Japanese temples are places of worship and there is one in nearly every municipality. They are used as housing for sacred Buddhist objects that may be displayed or simply tucked away and protected. The structures in a temple are fairly consistent although not all are found at every site.

Main Hall – Where the sacred object is displayed. Also called hondo, kondo, amidado, hatto or butsuden.

Lecture Hall – For meetings and display. Also called kodo.

Pagoda – A three or five story structure that can be used to store remains similar to a reliquary in Christian churches.

Gate – Marks the entrance. There is usually one main gate and possibly others.

Bell – Rung 108 times on the New Year symbolising the Buddhist concept of 108 worldly desires.

Cemetery – Visiting relatives is an important family duty especially during certain occasions.

Kotoku-in, Kamakura, Kanagawa Prefect


One of the most famous landmarks in Japan, the Great Buddha (Kamakura Daibutsu), resides in this temple. The sitting Buddha made of bronze rises more than 13 metres and weighs about 93 tons. The statue was once gilded and traces of gold leaf can still be seen near the ears. The statue is hollow and the inside can be viewed.

It was made in 1252 and originally housed in a main hall. In 1334 and 1368 storms severely damaged the structure and an earthquake in 1498 that created a tsunami finally collapsed the building. The statue has remained in the open ever since which is highly unusual for an image of Buddha.

Kotoku-in is a National Treasure of the country and has requested World Heritage status from UNESCO.

Kiyomizu-dera, Kyoto, Kyoto Prefecture, Honshu


The temple was founded in 778 and predates Kyoto as a capital city. The buildings have burned down several times but most of the current structures were raised around 1633. The structures are remarkable in that no nails were used in making them. The temple has most of the typical constructions including a main hall, Deva gate, three-storied pagoda and a bell tower.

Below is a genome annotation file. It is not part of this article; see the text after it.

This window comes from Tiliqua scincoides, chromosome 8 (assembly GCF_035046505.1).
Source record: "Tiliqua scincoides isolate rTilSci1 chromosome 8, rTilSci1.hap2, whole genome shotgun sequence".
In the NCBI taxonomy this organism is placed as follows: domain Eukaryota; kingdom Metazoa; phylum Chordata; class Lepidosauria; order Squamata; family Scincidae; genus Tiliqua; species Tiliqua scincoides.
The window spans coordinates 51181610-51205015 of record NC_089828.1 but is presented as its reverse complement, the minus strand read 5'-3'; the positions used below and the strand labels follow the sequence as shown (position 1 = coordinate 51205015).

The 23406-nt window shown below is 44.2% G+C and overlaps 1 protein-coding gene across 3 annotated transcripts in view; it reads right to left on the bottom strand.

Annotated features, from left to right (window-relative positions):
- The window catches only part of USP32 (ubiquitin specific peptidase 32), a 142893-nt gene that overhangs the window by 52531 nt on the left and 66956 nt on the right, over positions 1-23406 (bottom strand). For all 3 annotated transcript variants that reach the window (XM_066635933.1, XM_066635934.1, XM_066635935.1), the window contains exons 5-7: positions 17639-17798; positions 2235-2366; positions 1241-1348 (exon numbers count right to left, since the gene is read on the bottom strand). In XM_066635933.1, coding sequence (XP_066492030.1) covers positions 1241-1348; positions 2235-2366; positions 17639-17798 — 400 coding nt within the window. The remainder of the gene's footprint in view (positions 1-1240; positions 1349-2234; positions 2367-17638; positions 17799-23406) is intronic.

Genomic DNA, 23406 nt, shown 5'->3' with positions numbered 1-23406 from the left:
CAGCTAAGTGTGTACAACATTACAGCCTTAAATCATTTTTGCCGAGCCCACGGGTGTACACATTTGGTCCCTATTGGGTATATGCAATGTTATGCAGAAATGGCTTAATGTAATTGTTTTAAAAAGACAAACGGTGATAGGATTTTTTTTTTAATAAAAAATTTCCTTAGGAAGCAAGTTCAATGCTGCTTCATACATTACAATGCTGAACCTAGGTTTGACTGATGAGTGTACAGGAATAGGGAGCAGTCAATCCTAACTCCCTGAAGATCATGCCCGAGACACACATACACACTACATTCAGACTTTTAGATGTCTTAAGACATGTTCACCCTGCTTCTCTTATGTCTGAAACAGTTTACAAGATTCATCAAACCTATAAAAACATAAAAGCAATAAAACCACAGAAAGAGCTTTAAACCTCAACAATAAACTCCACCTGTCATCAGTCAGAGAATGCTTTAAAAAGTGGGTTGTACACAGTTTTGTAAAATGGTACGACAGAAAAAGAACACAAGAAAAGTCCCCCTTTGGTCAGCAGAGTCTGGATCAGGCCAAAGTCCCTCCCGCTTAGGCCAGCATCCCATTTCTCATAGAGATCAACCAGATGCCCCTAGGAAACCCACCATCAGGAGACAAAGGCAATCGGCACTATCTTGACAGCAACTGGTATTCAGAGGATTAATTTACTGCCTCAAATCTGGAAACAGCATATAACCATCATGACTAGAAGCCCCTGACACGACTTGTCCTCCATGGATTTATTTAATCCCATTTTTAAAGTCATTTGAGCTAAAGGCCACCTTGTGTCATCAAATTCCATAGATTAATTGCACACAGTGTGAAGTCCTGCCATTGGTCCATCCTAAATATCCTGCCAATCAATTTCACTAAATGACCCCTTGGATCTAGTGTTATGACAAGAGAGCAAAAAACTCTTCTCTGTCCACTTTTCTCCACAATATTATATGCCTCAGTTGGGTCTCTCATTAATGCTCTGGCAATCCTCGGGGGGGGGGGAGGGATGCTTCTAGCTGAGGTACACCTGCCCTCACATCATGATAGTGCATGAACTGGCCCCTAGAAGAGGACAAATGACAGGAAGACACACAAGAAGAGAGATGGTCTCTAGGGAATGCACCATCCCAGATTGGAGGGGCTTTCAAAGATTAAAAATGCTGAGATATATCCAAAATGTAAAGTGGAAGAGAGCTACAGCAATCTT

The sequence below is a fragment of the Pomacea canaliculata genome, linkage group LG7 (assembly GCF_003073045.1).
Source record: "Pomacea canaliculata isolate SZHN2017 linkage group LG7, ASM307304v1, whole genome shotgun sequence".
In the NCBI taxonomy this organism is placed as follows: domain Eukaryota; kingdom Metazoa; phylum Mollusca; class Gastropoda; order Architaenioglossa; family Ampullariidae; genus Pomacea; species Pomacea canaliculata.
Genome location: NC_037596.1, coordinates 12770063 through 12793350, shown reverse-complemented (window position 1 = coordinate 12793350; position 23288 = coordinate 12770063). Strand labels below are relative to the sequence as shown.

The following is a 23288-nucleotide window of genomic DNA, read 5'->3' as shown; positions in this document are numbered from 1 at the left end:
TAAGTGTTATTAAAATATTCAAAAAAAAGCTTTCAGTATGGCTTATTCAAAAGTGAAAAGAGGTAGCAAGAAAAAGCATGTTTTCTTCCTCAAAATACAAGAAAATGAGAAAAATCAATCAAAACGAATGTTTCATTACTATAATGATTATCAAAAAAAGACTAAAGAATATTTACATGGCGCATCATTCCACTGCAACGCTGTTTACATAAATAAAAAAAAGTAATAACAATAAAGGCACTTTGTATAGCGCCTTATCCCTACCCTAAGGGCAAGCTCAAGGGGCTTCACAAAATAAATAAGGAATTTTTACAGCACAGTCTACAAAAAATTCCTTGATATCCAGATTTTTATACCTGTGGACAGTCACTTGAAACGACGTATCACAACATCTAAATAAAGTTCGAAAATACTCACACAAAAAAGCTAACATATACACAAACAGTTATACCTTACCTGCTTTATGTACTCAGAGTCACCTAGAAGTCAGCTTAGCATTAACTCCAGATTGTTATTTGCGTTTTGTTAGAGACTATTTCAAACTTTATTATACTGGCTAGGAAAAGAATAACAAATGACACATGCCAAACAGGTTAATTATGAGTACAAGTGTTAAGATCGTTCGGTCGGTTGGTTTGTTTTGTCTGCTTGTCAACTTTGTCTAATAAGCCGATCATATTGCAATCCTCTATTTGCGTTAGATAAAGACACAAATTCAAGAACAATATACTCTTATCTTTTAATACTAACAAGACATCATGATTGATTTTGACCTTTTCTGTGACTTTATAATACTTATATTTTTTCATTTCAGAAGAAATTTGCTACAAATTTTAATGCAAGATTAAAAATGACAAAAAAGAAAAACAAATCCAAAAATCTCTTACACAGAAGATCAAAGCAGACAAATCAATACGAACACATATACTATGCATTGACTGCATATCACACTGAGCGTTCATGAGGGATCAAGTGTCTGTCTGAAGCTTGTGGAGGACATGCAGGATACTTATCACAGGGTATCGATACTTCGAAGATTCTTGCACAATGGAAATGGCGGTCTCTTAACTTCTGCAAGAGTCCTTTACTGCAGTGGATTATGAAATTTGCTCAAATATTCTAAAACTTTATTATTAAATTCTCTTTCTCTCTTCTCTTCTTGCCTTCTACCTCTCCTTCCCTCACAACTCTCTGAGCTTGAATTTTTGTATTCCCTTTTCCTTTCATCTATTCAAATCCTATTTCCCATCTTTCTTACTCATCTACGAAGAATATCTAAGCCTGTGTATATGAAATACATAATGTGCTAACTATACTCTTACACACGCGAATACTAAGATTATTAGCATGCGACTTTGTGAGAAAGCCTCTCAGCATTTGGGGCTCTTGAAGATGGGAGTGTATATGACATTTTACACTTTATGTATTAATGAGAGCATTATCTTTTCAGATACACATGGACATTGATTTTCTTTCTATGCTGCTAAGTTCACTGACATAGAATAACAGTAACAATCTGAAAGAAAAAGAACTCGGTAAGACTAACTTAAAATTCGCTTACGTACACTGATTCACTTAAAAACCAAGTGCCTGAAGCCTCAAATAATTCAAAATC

Known as the Pure Water temple, Kiyomizu gets its water from a nearby waterfall that runs beneath the main hall. Visitors often stop to drink the water in hopes that its wish-granting powers will work for them.

The temple is both a National Treasure of Japan and a World Heritage Site.

Senso-ji, Asakusa, Tokyo Metropolis


The oldest and one of the most significant temples in Tokyo, it was founded in 645 and is an independent temple rather than being dedicated to one sect of Buddhism. The temple was destroyed during World War II and subsequently rebuilt. A tree in the courtyard that was also destroyed by bombs has regrown from the roots and is widely accepted as a symbol of the regrowth of the temple.

The Thunder Gate presents a dramatic entrance to the grounds followed by a Treasure House gate that leads to the inner complex with a main hall and a five-story pagoda. The main hall is devoted to Kannon, known as the compassionate Buddha. A contemplative garden is also situated in the grounds.

Tokyo’s most popular festival is held here and takes over the streets for several days.

Horyu-ji, Ikaruga, Nara Prefecture


Known as the Learning Temple of the Flourishing Law, this was once one of the Seven Great Temples of Nara. It’s currently both a monastery and a seminary. The pagoda is one of the oldest wooden structures in the world dating from around 711 AD, some time after the temple was commissioned by Prince Shotoku. Excavations in the area have discovered the remains of the Prince’s palace within the temple grounds as well as the remains of an older temple.

The actual construction date of the buildings is unclear but the temple layout and construction methods provide a narrow timeframe. The 32 m, five-story pagoda has been analysed and the centre pillar is estimated to have been felled in 594. A fragment of what is believed to be Buddha’s bones is enshrined beneath it.

Ryoan-ji, Kyoto


The Temple of the Dragon at Peace has one of the finest dry landscape (kare-sansui) types of Zen garden. The gardens generally consist of small, polished pebbles swept into linear patterns around larger rock formations that are intended to facilitate mediation. The temple has been destroyed and rebuilt several times and holds tombs of the Hosokawa emperors that ruled the region for many years.

The garden is believed to have been built around the mid 1400s by one of the Hosokawan emperors although a written description of it did not exist until 1680. It contains fifteen stones, only fourteen of which are visible from any angle. It is said that only through enlightenment would one be able to see the fifteenth stone.